Ninja Ryukenden Movie Review



This OVA takes some liberties with Ninja Gaiden’s story without compromising the most iconic parts of the series.


The Ninja Gaiden series started as a side-scrolling platformer in the arcades and was soon ported to the NES. Its most distinct characteristics were its high difficulty, cinematic cutscenes and its memorable soundtrack. Unlike most platformers from the time, Ninja Gaiden had a convoluted storyline that involved more than kidnapped princesses, vampire hunters with whips or ducks with pogo sticks. As a way to capitalize on the popularity of the franchise, an animation studio released an OVA form that takes some liberties with the story without compromising the most iconic parts of the series.

Set in New York, this anime focuses on Ryu Hayabusa, a nimble ninja who’s investigating the Friedman Enterprises, a company that’s developing biochemical weapons. President Neil Friedman is apparently behind this scheme and he’s trying to unleash the power of the evil gods through some experiments. To fight this company Ryu (also known as the Dragon Ninja) is joined by his girlfriend Irene Lew and private investigator Robert Sturgeon and investigative journalist Sara.

Ryu runs a Japanese shop in New York with his girlfriend Irene. Soon, strange beings start showing up wherever he goes. These encounters are incredibly violent and bloody (Ryu slashes enemies with his sword, Irene shoots one in the head) and the OVA seldom shies holds back when it comes to showing graphic scenes. It makes sense, since this is a franchise where the main character kills everything in his path, but the film would have been different had it been made in America.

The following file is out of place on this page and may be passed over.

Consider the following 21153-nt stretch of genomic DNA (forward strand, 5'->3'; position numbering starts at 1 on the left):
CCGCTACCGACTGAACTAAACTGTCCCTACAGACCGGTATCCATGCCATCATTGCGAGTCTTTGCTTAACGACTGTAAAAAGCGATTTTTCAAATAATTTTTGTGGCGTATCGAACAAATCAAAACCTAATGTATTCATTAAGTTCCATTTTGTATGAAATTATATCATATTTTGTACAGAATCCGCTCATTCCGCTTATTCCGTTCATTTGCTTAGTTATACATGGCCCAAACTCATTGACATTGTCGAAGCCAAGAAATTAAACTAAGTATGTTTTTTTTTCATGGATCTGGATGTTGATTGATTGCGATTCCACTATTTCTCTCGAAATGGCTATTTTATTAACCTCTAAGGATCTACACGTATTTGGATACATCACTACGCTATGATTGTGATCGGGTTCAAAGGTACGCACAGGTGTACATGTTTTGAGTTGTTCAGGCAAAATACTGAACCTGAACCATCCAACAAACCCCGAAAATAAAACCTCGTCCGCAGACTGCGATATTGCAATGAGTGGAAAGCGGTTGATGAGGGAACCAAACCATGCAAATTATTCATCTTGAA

The animation’s nothing to write home about, but if you were around in the 90s (this OVA came out in 1991) and watched your healthy dose of anime, you know what to expect from this department. To me, this is more nostalgia than anything else, since it reminds me of a period of time I remember fondly. Nevertheless, I think anyone who grew up in the 90s won’t be bothered by the animation. The characters, on the other hand, have their problems. Their relationships are shallow and plain and all of them fulfill a specific cliché (the silent hero, the woman who exists to be kidnapped, the friend with information, men who only like fighting, women and alcohol and so on.)

In conclusion, the Ninja Ryukenden OVA has a generic plot, plain characters, sexist attitudes towards women and it definitely shows its age in parts. But if you love classic anime or campy action movies that don’t take themselves too seriously, this anime film has something for you.